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City Councils – Helping Food Activism

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Touch the Soil News #290

Sixteen years ago Hurricane Floyd devastated portions of North Carolina, including the city of Greenville. Established in 1774, Greenville is part of a metro area of some 175,000 people. In the aftermath of Hurricane Floyd, FEMA purchased 32 acres of devastated land on which no permanent structures could be built. Eventually, the city of Greenville purchased the 32 acres with the no-building restrictions. Over the years, the land has remained vacant.

A Greenville food activist group called Coalition for Healthier Eating recently sought the city to let them lease the land to create an urban agriculture enterprise for purposes of funneling the food to folks who just can’t afford to eat better.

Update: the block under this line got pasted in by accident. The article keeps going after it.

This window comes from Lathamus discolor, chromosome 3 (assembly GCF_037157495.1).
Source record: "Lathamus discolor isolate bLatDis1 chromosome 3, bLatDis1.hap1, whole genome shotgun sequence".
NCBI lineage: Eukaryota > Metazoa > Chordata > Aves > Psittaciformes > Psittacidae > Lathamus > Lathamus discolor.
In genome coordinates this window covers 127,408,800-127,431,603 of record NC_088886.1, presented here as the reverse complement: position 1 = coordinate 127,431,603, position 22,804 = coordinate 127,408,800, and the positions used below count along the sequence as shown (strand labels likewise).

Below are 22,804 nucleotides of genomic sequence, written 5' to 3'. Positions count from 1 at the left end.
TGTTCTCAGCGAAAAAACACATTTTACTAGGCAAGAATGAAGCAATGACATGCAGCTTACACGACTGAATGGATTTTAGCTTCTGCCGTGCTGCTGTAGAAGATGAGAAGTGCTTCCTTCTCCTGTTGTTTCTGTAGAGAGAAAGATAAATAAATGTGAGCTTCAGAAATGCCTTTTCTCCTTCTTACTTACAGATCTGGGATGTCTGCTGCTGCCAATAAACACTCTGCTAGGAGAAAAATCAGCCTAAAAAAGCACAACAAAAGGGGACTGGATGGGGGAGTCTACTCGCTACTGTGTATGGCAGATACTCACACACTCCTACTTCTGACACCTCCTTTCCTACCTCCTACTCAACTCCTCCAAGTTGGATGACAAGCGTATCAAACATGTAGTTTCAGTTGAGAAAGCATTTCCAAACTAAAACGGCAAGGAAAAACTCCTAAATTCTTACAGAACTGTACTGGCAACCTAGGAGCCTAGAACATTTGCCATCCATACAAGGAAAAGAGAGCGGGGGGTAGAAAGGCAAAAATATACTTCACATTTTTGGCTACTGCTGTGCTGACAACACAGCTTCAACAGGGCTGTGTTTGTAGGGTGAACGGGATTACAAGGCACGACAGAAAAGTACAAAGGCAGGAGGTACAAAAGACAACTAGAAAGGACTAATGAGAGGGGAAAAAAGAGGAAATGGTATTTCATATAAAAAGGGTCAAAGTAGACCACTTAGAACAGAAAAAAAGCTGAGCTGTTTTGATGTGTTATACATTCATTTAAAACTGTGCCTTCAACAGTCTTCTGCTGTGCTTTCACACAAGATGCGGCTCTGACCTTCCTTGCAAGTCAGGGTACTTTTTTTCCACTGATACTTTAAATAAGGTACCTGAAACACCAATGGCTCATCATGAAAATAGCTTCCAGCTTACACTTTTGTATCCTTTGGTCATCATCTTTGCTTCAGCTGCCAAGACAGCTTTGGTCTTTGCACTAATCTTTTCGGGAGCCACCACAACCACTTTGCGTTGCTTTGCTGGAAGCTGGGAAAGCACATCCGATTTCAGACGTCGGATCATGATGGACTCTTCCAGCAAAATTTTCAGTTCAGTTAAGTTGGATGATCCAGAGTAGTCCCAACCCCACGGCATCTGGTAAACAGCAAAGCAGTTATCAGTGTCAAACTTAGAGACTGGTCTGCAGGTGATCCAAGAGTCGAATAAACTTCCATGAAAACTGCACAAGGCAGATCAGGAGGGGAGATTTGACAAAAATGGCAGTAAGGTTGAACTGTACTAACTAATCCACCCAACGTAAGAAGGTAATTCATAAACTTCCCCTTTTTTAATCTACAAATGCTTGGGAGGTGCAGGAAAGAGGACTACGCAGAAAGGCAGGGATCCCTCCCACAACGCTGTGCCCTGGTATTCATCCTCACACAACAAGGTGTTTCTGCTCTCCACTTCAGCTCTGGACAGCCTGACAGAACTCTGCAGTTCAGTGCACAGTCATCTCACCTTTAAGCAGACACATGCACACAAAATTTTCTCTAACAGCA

Maxine White of the Coalition for Healthier Eating said they plan to grow primarily tree fruit on the land and offer it to people in need at low or no cost.

The Greenville city council approved the lease to the Coalition for Healthier Eating for simply taking over the maintenance of the Land – a deal that will save the city roughly $11,500 a year. The kicker is that the vote by the city council to lease the land to the Coalition was unanimous.

Following is a video clip featuring Maxine White and the vision for the land.

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